If you haven't participated before, the rules of our Open Ballot are simple: we want you to answer the question with a simple yes or no, backed up with the deep insights and reasoning that led you to your answer. Do users really care about package formats? Would it make much of a difference even if we did have a standard? Please also provide a name other than "Anonymous Penguin", because it sounds silly when read out lots of times. Let us know what you think!

Linux Format 119 - on sale now!

Linux Format is the world's best Linux magazine. No, really.

The latest issue of Linux Format magazine is on sale from today. Yes, you can buy it across the world. Yes, even in Australia/Brazil/Norway/America/Wales.

Inside the issue you'll find all-new tips to help you work smarter with Linux, a hands-on guide to what makes Slackware as awesome as ever, a group test of Midnight Commander-alike file managers, an interview with Zeev Suraski from Zend, plus tutorials on, SSH tunnelling, Trickle, HomeBank, Gimp, ffmpeg and more.

In short, LXF119 covers the best the free software world has to offer, condensed down to 116 pages of magazine goodness. Click here to find out more about what's in the issue or, if your visits here have left you thinking, "wait a minute, if I had bought LXF I could have read this stuff months if not years ago" and you're desperate to part with your cash, click here to find out how to buy a copy - if you're in the US you should use the store locator for Barnes & Noble or Borders.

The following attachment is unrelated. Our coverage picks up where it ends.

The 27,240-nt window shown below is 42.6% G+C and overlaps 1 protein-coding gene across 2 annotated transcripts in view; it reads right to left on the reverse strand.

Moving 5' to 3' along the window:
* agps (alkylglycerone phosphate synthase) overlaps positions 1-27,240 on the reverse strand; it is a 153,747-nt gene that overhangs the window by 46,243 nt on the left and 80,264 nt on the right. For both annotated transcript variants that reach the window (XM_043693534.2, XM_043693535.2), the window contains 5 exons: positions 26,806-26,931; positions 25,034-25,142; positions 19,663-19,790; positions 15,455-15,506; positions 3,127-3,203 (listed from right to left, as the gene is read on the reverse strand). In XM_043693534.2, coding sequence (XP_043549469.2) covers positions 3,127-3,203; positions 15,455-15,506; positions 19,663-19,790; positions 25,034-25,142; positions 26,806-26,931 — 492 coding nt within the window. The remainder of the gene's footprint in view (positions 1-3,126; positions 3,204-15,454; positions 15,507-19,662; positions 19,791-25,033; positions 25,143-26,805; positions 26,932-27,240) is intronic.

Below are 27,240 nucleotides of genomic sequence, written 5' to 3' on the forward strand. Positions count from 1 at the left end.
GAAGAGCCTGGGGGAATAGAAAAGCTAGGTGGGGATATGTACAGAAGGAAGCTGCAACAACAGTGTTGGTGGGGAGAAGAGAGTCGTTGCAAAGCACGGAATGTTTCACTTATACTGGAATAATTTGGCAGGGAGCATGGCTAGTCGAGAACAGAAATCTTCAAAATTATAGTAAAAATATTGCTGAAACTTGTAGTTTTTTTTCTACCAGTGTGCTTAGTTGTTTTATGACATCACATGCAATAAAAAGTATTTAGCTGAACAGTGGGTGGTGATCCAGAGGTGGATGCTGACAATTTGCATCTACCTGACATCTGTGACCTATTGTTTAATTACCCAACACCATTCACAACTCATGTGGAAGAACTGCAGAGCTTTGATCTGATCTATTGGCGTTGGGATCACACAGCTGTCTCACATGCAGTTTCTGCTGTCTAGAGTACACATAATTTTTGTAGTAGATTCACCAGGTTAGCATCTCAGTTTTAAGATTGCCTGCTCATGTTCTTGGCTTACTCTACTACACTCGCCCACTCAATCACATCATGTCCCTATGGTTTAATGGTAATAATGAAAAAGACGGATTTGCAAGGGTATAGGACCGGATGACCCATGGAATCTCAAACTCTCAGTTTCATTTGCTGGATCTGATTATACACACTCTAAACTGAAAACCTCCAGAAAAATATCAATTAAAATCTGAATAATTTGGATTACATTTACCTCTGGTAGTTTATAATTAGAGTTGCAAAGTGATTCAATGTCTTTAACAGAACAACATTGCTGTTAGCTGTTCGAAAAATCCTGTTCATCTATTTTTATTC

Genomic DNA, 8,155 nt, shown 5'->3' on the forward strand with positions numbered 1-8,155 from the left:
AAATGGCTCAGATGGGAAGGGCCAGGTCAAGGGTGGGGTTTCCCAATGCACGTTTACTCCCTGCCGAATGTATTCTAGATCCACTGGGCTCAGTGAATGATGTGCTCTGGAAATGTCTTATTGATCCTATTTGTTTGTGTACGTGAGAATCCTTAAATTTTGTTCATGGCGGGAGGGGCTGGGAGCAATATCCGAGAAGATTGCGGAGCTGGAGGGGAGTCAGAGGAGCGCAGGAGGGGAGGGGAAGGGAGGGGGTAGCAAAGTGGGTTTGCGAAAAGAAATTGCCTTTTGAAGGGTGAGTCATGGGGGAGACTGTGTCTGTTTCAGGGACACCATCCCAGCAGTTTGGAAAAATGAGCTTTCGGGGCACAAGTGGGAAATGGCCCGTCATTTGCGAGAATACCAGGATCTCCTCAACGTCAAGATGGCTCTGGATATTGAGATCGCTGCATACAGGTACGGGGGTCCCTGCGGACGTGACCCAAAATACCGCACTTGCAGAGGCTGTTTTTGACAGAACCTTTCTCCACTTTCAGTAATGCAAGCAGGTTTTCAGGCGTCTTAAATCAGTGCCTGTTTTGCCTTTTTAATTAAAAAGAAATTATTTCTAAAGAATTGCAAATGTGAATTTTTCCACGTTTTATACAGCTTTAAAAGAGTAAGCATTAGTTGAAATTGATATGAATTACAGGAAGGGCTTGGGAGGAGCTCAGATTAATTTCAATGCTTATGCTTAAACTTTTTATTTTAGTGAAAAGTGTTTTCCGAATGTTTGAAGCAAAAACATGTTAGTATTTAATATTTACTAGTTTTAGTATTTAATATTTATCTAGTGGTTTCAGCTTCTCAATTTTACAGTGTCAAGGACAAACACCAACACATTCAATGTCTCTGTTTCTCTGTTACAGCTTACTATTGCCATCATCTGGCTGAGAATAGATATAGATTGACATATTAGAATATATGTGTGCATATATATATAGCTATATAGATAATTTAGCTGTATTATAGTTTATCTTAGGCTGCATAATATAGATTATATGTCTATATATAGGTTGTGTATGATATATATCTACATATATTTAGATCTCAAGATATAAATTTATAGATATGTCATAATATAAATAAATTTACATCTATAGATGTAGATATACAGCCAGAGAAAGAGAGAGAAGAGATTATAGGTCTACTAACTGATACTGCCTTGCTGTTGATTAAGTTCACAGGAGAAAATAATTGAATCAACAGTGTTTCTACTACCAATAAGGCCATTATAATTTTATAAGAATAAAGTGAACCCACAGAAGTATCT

(NB: if you're a subscriber, you can download the PDFs for LXF119. If you're not a subscriber, what's taking you so long?)

An open letter to Mark Shuttleworth


Dear Mark,

Thanks for creating Ubuntu! Jaunty is the best release yet - stable, fast and full of features, just the way we like it. We particularly like the new notifications and the awesome new Screen tools that have been put in place. But there's one thing we don't like. In fact, there's one thing we think is colossally stupid, and we're hoping you'll give some thought to changing it to something smarter.

Group test: netbook distros


Ultraportable laptops – netbooks such as the Eee PC – are becoming increasingly popular. A computer that’s small enough to live permanently in your bag without giving you backache can be incredibly useful, especially as wireless connectivity and 3G hardware are growing in ubiquity.

Netbooks aren’t just consigned to disposable web surfing, though – they can rely on cloud computing services to provide you with a host of additional functionality. If you’ve never heard of cloud computing before, the idea behind it is that you’re able to store and use your data online, rather than on a local computer. That may sound confusing, but for commonly used examples of online apps that save data to remote servers, you need look no further than Google’s range of apps. The upshot of this is that all you require is an internet connection to have access and control over all your data, regardless of where you are.

If you already read our Ubuntu Netbook Remix review and decided it wasn't for you, read on to learn about four good alternative distros for your netbook...